A proper architectural audit can also help you to follow your user’s path and consider how easy it is for users to get directly to the desired product or page after landing on your Web site. Remember, ideally, it should not take users more than three clicks to navigate to their desired destination page.

Regularly doing architectural audits can help you streamline the conversion process and better indicate what you need to add or change. For example, a dormant button that once worked on the site may no longer be fulfilling its function. However, the site owner won’t know this unless they audit their Web site.

You must also take the readability of content into consideration. How people read on-screen content differs from the way they read words on a piece of paper. Web-site copy should comprise short paragraphs that are easy to digest. If your content is complex and overwhelming, it is likely to harm your conversion rate.

Now that I’ve briefly covered the importance of conducting architectural audits, let’s get to the nitty-gritty of actually doing one.

Conducting an Architectural Audit

We’ll now explore some specific aspects of conducting an effective architectural audit.

URL Structure

Considering the structure of Web addresses (URLs, or Uniform Resource Locators) is an integral part of an effective architectural audit. Not only are URLs important to search-engine results, they also give people an understanding of where they’re going next. URLs should be clear, short, and readable for both visitors and search engines. For instance, you should refrain from using URLs such as /74681930/ and, instead, use descriptive URLs—for example, /blue-dress/.

Page Architecture

Using effective categories, subcategories, sections, and tags make it so much easier for people to navigate a Web site. An architectural audit should take this into account.

Figure 3 shows a rudimentary example of a site map, in which sections are interlinked to help users discover the content they need.

Figure 3—A rudimentary site map
A rudimentary site map

Image source: Goup

By mapping out your site, you can see how your menus help link different sections together. If you see too big a gap between pages, work on restructuring your site. For instance, you might attract prospective customers to your Web site’s blog. If they read enough to decide they want to make a purchase, it’s essential that you not require them to trawl through lots of pages to find your products.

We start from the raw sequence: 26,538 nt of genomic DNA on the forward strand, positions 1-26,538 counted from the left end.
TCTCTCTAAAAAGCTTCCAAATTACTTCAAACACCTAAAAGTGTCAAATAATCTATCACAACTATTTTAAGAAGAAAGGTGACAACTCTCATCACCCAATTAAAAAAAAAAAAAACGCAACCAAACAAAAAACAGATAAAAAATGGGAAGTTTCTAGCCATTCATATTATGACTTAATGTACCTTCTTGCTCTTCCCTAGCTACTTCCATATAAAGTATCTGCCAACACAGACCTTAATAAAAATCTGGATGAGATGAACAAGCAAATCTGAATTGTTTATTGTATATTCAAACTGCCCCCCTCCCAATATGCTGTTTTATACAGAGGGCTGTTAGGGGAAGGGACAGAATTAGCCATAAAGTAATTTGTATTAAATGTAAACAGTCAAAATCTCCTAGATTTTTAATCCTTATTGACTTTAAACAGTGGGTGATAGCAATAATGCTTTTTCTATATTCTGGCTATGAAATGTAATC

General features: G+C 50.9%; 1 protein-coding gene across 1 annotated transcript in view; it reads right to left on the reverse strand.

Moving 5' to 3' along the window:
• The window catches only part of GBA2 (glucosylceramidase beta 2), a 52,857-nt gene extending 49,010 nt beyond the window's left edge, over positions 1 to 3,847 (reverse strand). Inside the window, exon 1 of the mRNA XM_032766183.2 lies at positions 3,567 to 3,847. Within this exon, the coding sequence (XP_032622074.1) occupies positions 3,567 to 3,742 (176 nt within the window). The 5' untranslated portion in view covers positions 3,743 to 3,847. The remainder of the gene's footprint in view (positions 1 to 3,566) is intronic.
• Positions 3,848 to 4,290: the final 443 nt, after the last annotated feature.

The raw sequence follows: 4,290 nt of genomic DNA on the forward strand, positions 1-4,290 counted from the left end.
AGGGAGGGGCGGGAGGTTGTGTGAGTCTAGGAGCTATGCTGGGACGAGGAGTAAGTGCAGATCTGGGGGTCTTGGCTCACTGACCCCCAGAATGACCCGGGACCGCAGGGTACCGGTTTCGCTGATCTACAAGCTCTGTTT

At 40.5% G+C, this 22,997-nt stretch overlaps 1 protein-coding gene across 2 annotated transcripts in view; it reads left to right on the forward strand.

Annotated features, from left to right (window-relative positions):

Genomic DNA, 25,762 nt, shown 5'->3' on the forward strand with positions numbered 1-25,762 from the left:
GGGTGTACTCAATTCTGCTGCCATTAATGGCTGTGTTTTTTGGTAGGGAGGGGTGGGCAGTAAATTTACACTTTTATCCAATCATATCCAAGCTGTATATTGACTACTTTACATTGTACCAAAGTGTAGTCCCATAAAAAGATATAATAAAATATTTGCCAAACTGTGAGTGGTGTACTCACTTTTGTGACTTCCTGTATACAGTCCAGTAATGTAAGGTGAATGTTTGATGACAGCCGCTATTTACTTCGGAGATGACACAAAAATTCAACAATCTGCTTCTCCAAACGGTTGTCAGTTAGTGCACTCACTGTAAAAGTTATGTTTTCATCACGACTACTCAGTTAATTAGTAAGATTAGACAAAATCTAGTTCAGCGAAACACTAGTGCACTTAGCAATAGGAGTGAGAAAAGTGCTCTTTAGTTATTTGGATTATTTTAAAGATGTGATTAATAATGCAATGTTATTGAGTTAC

How usable is your site’s navigation? Are your menus in a typical location—that is, in the header of the Web site? Not surprisingly, hidden navigation makes it difficult for users to find relevant pages.

Using Heatmaps

To get a visual understanding of the parts of your Web site that attract most of your users’ attention, try using heatmaps that show where users click and focus most. This can give you a really good indication of where you should place your calls to action (CTAs).

A good tool to start with might be Hotjar. If your heatmaps show that visitors are ignoring key parts of your Web site, it is essential that you make them stand out better. Bigger buttons and the better use of images can help here. For instance, if you have a beautiful background image on your site, it may improve the aesthetics, but it might also distract users and hurt your bottom line.

Achieving Mobile Friendliness

Is your Web site mobile friendly? More than 50% of Web traffic now comes from mobile devices, so having a mobile-friendly Web site is absolutely imperative.

High Performance and Speed

According to Walmart’s analysts, if a Web page’s loading speed decreases by one second, its conversion rate grows by 2%. For Walmart, this could convert to millions of dollars. In general, people won’t want to wait more than three seconds for a Web page to load.

Analytics, Flow, and Funnels

Analyzing how users interact with your Web site is absolutely imperative to understanding where users are coming from and where they drop off. Platforms such as Google Analytics and Finteza are good analytics tools to start with. They can give you a visual representation of the site’s behavioral flows.